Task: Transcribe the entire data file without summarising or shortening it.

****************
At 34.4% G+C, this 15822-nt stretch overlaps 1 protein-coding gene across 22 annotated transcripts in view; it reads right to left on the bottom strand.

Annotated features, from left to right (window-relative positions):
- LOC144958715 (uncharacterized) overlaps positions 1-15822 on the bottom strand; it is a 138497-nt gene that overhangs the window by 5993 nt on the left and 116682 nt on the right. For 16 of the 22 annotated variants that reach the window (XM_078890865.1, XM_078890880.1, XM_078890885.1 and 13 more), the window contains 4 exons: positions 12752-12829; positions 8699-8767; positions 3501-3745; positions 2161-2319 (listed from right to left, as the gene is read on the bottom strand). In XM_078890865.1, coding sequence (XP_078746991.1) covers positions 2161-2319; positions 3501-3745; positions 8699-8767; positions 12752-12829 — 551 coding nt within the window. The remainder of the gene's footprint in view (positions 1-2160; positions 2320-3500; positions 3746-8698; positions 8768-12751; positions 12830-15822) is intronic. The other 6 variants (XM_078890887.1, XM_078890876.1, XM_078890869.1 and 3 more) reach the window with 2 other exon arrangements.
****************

At 34.4% G+C, this 15822-nt stretch overlaps 1 protein-coding gene across 22 annotated transcripts in view; it reads right to left on the bottom strand.

Annotated features, from left to right (window-relative positions):
- LOC144958715 (uncharacterized) overlaps positions 1-15822 on the bottom strand; it is a 138497-nt gene that overhangs the window by 5993 nt on the left and 116682 nt on the right. For 16 of the 22 annotated variants that reach the window (XM_078890865.1, XM_078890880.1, XM_078890885.1 and 13 more), the window contains 4 exons: positions 12752-12829; positions 8699-8767; positions 3501-3745; positions 2161-2319 (listed from right to left, as the gene is read on the bottom strand). In XM_078890865.1, coding sequence (XP_078746991.1) covers positions 2161-2319; positions 3501-3745; positions 8699-8767; positions 12752-12829 — 551 coding nt within the window. The remainder of the gene's footprint in view (positions 1-2160; positions 2320-3500; positions 3746-8698; positions 8768-12751; positions 12830-15822) is intronic. The other 6 variants (XM_078890887.1, XM_078890876.1, XM_078890869.1 and 3 more) reach the window with 2 other exon arrangements.